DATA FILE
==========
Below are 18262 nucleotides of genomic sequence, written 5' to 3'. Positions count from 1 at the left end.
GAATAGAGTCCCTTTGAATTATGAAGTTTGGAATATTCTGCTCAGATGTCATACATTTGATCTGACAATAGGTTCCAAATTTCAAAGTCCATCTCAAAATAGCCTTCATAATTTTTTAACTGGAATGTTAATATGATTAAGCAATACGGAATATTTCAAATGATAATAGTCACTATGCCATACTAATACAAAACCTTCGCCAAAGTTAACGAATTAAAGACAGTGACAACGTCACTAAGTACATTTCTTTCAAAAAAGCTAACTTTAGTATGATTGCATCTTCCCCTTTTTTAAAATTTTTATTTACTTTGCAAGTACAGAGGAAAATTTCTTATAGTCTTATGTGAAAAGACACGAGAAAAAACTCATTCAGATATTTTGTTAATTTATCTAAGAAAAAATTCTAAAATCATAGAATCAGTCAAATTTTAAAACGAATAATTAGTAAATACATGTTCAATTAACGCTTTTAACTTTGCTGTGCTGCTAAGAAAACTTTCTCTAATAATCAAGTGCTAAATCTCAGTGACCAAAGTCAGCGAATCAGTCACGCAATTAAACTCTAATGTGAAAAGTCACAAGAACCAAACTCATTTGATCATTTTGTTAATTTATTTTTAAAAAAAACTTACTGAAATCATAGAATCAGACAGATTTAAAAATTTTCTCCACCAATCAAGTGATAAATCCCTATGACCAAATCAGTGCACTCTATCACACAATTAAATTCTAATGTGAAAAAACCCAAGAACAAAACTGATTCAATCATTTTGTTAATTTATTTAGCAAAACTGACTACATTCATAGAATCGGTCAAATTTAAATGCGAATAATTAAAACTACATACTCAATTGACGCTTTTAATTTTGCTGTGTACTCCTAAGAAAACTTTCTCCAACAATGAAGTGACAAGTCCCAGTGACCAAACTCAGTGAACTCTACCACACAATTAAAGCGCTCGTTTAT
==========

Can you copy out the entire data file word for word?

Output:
Below are 18262 nucleotides of genomic sequence, written 5' to 3'. Positions count from 1 at the left end.
GAATAGAGTCCCTTTGAATTATGAAGTTTGGAATATTCTGCTCAGATGTCATACATTTGATCTGACAATAGGTTCCAAATTTCAAAGTCCATCTCAAAATAGCCTTCATAATTTTTTAACTGGAATGTTAATATGATTAAGCAATACGGAATATTTCAAATGATAATAGTCACTATGCCATACTAATACAAAACCTTCGCCAAAGTTAACGAATTAAAGACAGTGACAACGTCACTAAGTACATTTCTTTCAAAAAAGCTAACTTTAGTATGATTGCATCTTCCCCTTTTTTAAAATTTTTATTTACTTTGCAAGTACAGAGGAAAATTTCTTATAGTCTTATGTGAAAAGACACGAGAAAAAACTCATTCAGATATTTTGTTAATTTATCTAAGAAAAAATTCTAAAATCATAGAATCAGTCAAATTTTAAAACGAATAATTAGTAAATACATGTTCAATTAACGCTTTTAACTTTGCTGTGCTGCTAAGAAAACTTTCTCTAATAATCAAGTGCTAAATCTCAGTGACCAAAGTCAGCGAATCAGTCACGCAATTAAACTCTAATGTGAAAAGTCACAAGAACCAAACTCATTTGATCATTTTGTTAATTTATTTTTAAAAAAAACTTACTGAAATCATAGAATCAGACAGATTTAAAAATTTTCTCCACCAATCAAGTGATAAATCCCTATGACCAAATCAGTGCACTCTATCACACAATTAAATTCTAATGTGAAAAAACCCAAGAACAAAACTGATTCAATCATTTTGTTAATTTATTTAGCAAAACTGACTACATTCATAGAATCGGTCAAATTTAAATGCGAATAATTAAAACTACATACTCAATTGACGCTTTTAATTTTGCTGTGTACTCCTAAGAAAACTTTCTCCAACAATGAAGTGACAAGTCCCAGTGACCAAACTCAGTGAACTCTACCACACAATTAAAGCGCTCGTTTAT